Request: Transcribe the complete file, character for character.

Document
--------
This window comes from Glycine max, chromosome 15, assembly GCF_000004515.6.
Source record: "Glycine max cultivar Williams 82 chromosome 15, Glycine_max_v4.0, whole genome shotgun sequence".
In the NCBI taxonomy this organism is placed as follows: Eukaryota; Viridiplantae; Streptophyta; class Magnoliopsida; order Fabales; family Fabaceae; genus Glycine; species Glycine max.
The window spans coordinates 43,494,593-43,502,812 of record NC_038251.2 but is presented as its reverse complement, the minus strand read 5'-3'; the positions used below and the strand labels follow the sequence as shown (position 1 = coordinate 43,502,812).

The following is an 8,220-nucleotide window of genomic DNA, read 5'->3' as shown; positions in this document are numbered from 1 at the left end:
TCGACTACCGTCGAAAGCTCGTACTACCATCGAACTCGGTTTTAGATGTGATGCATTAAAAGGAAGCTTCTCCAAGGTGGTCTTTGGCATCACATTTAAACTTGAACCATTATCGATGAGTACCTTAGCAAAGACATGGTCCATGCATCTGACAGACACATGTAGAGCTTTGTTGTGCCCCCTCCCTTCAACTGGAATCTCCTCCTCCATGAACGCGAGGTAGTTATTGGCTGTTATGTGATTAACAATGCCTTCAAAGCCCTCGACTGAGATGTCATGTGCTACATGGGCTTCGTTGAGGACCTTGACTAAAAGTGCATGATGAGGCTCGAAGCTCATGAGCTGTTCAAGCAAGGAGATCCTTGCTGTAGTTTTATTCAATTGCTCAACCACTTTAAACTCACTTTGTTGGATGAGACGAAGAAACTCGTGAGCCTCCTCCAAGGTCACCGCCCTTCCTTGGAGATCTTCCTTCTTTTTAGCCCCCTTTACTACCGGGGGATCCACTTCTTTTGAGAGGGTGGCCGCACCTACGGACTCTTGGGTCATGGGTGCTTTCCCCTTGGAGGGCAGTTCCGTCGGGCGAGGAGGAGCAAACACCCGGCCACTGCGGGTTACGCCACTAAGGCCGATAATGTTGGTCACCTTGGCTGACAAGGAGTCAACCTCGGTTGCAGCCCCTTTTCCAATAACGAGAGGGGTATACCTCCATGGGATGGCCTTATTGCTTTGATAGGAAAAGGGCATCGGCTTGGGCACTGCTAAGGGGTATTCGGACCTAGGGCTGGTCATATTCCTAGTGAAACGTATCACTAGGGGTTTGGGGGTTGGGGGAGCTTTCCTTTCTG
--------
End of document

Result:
This window comes from Glycine max, chromosome 15, assembly GCF_000004515.6.
Source record: "Glycine max cultivar Williams 82 chromosome 15, Glycine_max_v4.0, whole genome shotgun sequence".
In the NCBI taxonomy this organism is placed as follows: Eukaryota; Viridiplantae; Streptophyta; class Magnoliopsida; order Fabales; family Fabaceae; genus Glycine; species Glycine max.
The window spans coordinates 43,494,593-43,502,812 of record NC_038251.2 but is presented as its reverse complement, the minus strand read 5'-3'; the positions used below and the strand labels follow the sequence as shown (position 1 = coordinate 43,502,812).

The following is an 8,220-nucleotide window of genomic DNA, read 5'->3' as shown; positions in this document are numbered from 1 at the left end:
TCGACTACCGTCGAAAGCTCGTACTACCATCGAACTCGGTTTTAGATGTGATGCATTAAAAGGAAGCTTCTCCAAGGTGGTCTTTGGCATCACATTTAAACTTGAACCATTATCGATGAGTACCTTAGCAAAGACATGGTCCATGCATCTGACAGACACATGTAGAGCTTTGTTGTGCCCCCTCCCTTCAACTGGAATCTCCTCCTCCATGAACGCGAGGTAGTTATTGGCTGTTATGTGATTAACAATGCCTTCAAAGCCCTCGACTGAGATGTCATGTGCTACATGGGCTTCGTTGAGGACCTTGACTAAAAGTGCATGATGAGGCTCGAAGCTCATGAGCTGTTCAAGCAAGGAGATCCTTGCTGTAGTTTTATTCAATTGCTCAACCACTTTAAACTCACTTTGTTGGATGAGACGAAGAAACTCGTGAGCCTCCTCCAAGGTCACCGCCCTTCCTTGGAGATCTTCCTTCTTTTTAGCCCCCTTTACTACCGGGGGATCCACTTCTTTTGAGAGGGTGGCCGCACCTACGGACTCTTGGGTCATGGGTGCTTTCCCCTTGGAGGGCAGTTCCGTCGGGCGAGGAGGAGCAAACACCCGGCCACTGCGGGTTACGCCACTAAGGCCGATAATGTTGGTCACCTTGGCTGACAAGGAGTCAACCTCGGTTGCAGCCCCTTTTCCAATAACGAGAGGGGTATACCTCCATGGGATGGCCTTATTGCTTTGATAGGAAAAGGGCATCGGCTTGGGCACTGCTAAGGGGTATTCGGACCTAGGGCTGGTCATATTCCTAGTGAAACGTATCACTAGGGGTTTGGGGGTTGGGGGAGCTTTCCTTTCTG